In 2016, the local governing body of Peshwar officially banned the celebration of Valentine’s Day in the city of Peshwar. The ban was also implemented in another city like Kohat by the local government.
In 2017, the Islamabad High Court banned Valentine’s Day celebrations in public places in Pakistan.
In the Philippines, Valentine’s Day is called Araw ng mga Put in the same way as in the West. It is usually characterized by a sharp increase in the price of flowers, especially red roses.
In Saudi Arabia, in 2002 and 2008, religious police banned the sale of all Valentine’s Day items, and told store workers to remove red items, because the day is considered a Christian holiday. This ban has created a black market for roses and wrapping paper. In 2012, the religious police arrested more than 140 Muslims for celebrating the holidays and confiscated all the red roses from the flower shops. Muslims can not celebrate holidays, and non-Muslims can only celebrate behind closed doors.
“Saudi cleric Sheikh Muhammad Al-‘Arifi said on the eve of Valentine’s Day that celebrating these holidays is a gamble – a forbidden innovation and a deviation from religious law and custom – and the imitation of the West.”
According to the results, Singaporeans are among those who spend the most on Valentine’s Day, with 60% of Singaporeans saying they would spend between $ 100 and $ 500 during the season before the holidays.
In South Korea, women give men chocolate on February 14, and men give women candy without chocolate on March 14 (White Day). On April 14 (Black Day), those who did not receive anything on February 14 or March go to a Chinese-Korean restaurant to eat black noodles (자장면 jajangmyeon) and lament their “unique life”. Koreans also celebrate Pepero Day on November 11, when young couples give each other Pepero cookies. The date ’11 / 11 ‘is intended to resemble the long form of the cookie. The 14th of each month marks a day related to love in Korea, although most of them are dark. From January to December: Candle Day, Valentine’s Day, White Day, Black Day, Day of the Rose, Kiss Day, Silver Day, Green Day, Music Day, Wine Day, Film Day and Day of the hug. Korean women give a much higher amount of chocolate than Japanese women.
In Taiwan, the traditional Qixi Festival, Valentine’s Day and White Day are celebrated. However, the situation is reversed to that of Japan. Men give gifts to women on Valentine’s Day, and women return them on White Day.
They celebrate Valentine’s Day in a different way in each city. In the main city, Bayreuth, men take women to dinner and can buy them a gift. Many women are asked to marry that day. In Saida they celebrate it with the whole family: it is more about family love than about the love of a couple.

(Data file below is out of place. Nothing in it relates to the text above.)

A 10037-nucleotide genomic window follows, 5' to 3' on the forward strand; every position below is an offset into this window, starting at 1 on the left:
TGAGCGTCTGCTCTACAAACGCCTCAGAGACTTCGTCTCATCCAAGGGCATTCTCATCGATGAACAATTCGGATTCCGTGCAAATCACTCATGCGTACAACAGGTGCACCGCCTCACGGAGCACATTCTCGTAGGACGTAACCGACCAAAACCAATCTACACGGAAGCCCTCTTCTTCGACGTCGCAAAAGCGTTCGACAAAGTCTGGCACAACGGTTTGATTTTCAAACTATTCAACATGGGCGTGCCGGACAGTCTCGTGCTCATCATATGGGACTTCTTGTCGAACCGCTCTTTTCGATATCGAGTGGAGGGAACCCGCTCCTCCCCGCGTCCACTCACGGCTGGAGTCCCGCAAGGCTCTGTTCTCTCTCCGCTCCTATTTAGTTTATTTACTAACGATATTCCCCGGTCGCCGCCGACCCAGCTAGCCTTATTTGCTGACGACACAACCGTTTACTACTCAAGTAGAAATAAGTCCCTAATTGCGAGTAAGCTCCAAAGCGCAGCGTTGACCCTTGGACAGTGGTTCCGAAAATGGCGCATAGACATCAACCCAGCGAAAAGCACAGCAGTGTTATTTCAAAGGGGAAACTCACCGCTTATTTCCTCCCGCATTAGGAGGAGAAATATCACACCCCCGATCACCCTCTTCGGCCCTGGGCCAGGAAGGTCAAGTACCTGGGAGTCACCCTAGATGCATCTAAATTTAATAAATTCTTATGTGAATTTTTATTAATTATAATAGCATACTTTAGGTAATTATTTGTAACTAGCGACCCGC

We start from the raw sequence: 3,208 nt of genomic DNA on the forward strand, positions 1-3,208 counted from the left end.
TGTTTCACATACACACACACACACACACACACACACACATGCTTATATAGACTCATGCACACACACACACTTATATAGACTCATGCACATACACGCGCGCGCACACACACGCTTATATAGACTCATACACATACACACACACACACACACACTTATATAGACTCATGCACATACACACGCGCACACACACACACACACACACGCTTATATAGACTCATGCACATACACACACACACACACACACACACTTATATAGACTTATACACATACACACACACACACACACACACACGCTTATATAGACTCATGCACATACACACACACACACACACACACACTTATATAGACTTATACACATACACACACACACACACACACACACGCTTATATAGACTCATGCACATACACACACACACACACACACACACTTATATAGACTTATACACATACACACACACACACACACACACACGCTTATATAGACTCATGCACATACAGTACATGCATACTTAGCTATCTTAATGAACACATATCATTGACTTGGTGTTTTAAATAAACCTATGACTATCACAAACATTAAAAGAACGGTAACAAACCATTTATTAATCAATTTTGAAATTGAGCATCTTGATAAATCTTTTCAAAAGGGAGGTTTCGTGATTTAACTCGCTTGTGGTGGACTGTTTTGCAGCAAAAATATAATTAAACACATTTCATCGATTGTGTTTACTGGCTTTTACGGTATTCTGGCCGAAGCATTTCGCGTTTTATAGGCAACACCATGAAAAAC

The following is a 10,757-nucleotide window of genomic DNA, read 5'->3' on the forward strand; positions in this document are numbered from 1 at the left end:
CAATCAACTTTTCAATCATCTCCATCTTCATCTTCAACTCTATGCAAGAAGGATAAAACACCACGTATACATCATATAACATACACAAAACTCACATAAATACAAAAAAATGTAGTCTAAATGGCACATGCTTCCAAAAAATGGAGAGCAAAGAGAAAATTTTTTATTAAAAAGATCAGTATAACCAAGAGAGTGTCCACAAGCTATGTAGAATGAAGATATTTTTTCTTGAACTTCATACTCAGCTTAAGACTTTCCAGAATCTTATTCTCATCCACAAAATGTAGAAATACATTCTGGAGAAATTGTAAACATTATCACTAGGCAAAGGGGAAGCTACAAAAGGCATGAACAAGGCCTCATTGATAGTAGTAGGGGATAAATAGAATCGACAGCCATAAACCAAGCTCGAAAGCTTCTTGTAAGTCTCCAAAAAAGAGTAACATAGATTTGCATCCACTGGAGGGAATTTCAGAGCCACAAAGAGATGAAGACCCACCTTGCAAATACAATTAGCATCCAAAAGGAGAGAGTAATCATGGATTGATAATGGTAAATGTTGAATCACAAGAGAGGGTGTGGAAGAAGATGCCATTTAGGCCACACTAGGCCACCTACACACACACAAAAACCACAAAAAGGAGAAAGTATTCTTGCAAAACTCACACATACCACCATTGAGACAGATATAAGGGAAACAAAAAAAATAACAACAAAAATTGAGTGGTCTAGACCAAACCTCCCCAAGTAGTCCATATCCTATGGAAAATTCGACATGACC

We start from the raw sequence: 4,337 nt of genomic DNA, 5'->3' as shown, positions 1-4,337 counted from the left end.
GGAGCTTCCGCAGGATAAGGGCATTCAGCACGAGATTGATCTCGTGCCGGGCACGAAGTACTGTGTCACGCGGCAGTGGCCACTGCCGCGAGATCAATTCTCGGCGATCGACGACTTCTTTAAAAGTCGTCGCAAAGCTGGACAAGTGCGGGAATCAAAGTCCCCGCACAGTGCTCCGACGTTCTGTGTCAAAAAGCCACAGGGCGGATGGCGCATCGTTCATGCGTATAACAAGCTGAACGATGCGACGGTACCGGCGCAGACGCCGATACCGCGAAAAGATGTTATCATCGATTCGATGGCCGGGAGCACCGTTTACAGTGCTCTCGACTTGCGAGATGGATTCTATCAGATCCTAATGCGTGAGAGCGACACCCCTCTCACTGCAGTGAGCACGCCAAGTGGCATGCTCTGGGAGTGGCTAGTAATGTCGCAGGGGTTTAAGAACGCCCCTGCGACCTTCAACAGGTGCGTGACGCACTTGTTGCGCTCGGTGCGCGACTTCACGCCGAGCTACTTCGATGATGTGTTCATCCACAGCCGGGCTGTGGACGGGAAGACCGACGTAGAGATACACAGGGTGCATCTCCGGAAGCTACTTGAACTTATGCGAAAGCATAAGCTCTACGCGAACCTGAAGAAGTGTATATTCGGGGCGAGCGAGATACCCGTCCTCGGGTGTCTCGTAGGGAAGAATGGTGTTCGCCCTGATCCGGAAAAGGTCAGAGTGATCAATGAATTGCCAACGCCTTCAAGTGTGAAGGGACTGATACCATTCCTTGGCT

In the United Kingdom, just under half of the population spends money on their Valentine cards and around £ 1.3 billion is spent annually on cards, flowers, chocolates and other gifts, with an estimated 25 million cards sent.
In Wales, some people celebrate Dydd Santes Dwynwen (St. Dwynwen’s Day) on January 25 instead of (or as well as) Valentine’s Day. The day commemorates St Dwynwen, the patron saint of Wales lovers.
On Valentine’s Day in Ireland, many people seeking true love make a Christian pilgrimage to the Sanctuary of St. Valentine at the Carmelite Church of Whitefriar Street in Dublin, which houses the relics of St. Valentine’s Day in Rome; They pray in the sanctuary hoping to find romance.
Finland and Estonia
In Finland, Valentine’s Day is called ystävänpäivä, which translates to “Friend’s Day”. As its name suggests, this day is more about remembering friends, not significant others. In Estonia, Valentine’s Day is called sõbrapäev, which has the same meaning.
In France, a traditionally Catholic country, Valentine’s Day is simply known as “Valentine’s Day” and is celebrated in a very similar way to other Western countries.
Valentine’s Day, or Ημέρα του Αγίου Βαλεντίνου in the Greek tradition, was not associated with romantic love; In the Eastern Orthodox Church there is another Saint who protects people who are in love, Jacinto de Cesarea (July 3 party), but in contemporary Greece, this tradition has been replaced by the “globalized” form of Valentine’s Day .
In Portugal it is more commonly known as “Dia dos Namorados” (Lover’s Day / Day of the Enamoured).
In recent years, Romania also began to celebrate Valentine’s Day. This has provoked the reaction of several nationalist groups, institutions and organizations such as Noua Dreaptǎ, who condemn Valentine’s Day for being superficial, commercial and imported Western kitsch. In order to counteract the perceived denaturalization of the national culture, Dragobete, a spring festival held in parts of southern Romania, has been revived as the traditional Romanian festival for lovers. Its date used to vary depending on the geographical area, however today it is commonly observed on February 24. The party is named after a Romanian folk character who was supposed to be the son of Baba Dochia. His name has been associated, possibly through popular etymology, with the word drag (“beloved”), which can also be found in the word dragoste (“love”).
In Denmark and Norway, although February 14 is known as Valentinsdag, it is not widely celebrated, but it is largely imported into American culture, and some people take the time to eat a romantic dinner with their partner, to Send a card to a secret love or give a red rose to your loved one. The cut flower industry in particular is still working on holiday promotion. In Sweden it is called Alla hjärtans dag (“All Hearts Day”) and was launched in the 1960s by the commercial interests of the flower industry and due to the influence of American culture. It is not an official holiday, but its celebration is recognized and the sales of cosmetics and flowers for this holiday are only surpassed by Mother’s Day.